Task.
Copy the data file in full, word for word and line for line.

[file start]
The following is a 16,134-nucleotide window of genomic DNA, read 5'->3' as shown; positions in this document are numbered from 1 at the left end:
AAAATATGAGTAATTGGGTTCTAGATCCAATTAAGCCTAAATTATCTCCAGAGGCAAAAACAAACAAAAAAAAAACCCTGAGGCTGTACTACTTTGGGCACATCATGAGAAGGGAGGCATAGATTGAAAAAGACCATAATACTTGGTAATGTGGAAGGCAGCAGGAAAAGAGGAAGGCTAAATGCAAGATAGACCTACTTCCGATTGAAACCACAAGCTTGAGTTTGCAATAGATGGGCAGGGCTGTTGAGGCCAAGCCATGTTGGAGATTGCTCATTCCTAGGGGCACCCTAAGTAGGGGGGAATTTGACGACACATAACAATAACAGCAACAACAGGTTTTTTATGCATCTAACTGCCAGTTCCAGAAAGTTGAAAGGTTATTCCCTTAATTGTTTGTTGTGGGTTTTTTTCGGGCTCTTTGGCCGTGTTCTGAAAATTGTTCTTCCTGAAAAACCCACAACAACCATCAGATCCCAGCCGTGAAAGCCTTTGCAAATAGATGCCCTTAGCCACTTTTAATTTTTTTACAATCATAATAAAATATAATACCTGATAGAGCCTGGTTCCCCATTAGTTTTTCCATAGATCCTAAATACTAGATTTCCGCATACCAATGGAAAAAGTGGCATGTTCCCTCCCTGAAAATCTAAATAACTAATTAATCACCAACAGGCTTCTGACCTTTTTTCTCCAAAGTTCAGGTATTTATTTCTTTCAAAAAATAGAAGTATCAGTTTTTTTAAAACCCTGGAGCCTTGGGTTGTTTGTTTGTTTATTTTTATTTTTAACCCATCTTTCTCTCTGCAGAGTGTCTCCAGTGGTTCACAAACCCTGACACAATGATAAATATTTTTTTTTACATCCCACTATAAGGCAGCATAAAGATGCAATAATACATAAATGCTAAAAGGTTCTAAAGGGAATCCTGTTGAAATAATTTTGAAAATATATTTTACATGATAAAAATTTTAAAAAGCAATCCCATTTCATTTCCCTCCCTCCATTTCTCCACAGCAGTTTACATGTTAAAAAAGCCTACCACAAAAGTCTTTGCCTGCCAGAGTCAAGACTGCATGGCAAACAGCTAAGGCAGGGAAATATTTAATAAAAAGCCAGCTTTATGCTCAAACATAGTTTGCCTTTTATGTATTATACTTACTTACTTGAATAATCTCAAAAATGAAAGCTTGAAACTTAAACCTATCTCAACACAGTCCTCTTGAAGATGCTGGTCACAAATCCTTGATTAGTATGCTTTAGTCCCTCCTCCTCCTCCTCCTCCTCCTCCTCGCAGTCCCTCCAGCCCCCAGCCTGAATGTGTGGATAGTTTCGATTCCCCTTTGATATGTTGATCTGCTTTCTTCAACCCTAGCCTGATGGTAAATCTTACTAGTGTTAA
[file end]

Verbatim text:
The following is a 16,134-nucleotide window of genomic DNA, read 5'->3' as shown; positions in this document are numbered from 1 at the left end:
AAAATATGAGTAATTGGGTTCTAGATCCAATTAAGCCTAAATTATCTCCAGAGGCAAAAACAAACAAAAAAAAAACCCTGAGGCTGTACTACTTTGGGCACATCATGAGAAGGGAGGCATAGATTGAAAAAGACCATAATACTTGGTAATGTGGAAGGCAGCAGGAAAAGAGGAAGGCTAAATGCAAGATAGACCTACTTCCGATTGAAACCACAAGCTTGAGTTTGCAATAGATGGGCAGGGCTGTTGAGGCCAAGCCATGTTGGAGATTGCTCATTCCTAGGGGCACCCTAAGTAGGGGGGAATTTGACGACACATAACAATAACAGCAACAACAGGTTTTTTATGCATCTAACTGCCAGTTCCAGAAAGTTGAAAGGTTATTCCCTTAATTGTTTGTTGTGGGTTTTTTTCGGGCTCTTTGGCCGTGTTCTGAAAATTGTTCTTCCTGAAAAACCCACAACAACCATCAGATCCCAGCCGTGAAAGCCTTTGCAAATAGATGCCCTTAGCCACTTTTAATTTTTTTACAATCATAATAAAATATAATACCTGATAGAGCCTGGTTCCCCATTAGTTTTTCCATAGATCCTAAATACTAGATTTCCGCATACCAATGGAAAAAGTGGCATGTTCCCTCCCTGAAAATCTAAATAACTAATTAATCACCAACAGGCTTCTGACCTTTTTTCTCCAAAGTTCAGGTATTTATTTCTTTCAAAAAATAGAAGTATCAGTTTTTTTAAAACCCTGGAGCCTTGGGTTGTTTGTTTGTTTATTTTTATTTTTAACCCATCTTTCTCTCTGCAGAGTGTCTCCAGTGGTTCACAAACCCTGACACAATGATAAATATTTTTTTTTACATCCCACTATAAGGCAGCATAAAGATGCAATAATACATAAATGCTAAAAGGTTCTAAAGGGAATCCTGTTGAAATAATTTTGAAAATATATTTTACATGATAAAAATTTTAAAAAGCAATCCCATTTCATTTCCCTCCCTCCATTTCTCCACAGCAGTTTACATGTTAAAAAAGCCTACCACAAAAGTCTTTGCCTGCCAGAGTCAAGACTGCATGGCAAACAGCTAAGGCAGGGAAATATTTAATAAAAAGCCAGCTTTATGCTCAAACATAGTTTGCCTTTTATGTATTATACTTACTTACTTGAATAATCTCAAAAATGAAAGCTTGAAACTTAAACCTATCTCAACACAGTCCTCTTGAAGATGCTGGTCACAAATCCTTGATTAGTATGCTTTAGTCCCTCCTCCTCCTCCTCCTCCTCCTCCTCGCAGTCCCTCCAGCCCCCAGCCTGAATGTGTGGATAGTTTCGATTCCCCTTTGATATGTTGATCTGCTTTCTTCAACCCTAGCCTGATGGTAAATCTTACTAGTGTTAA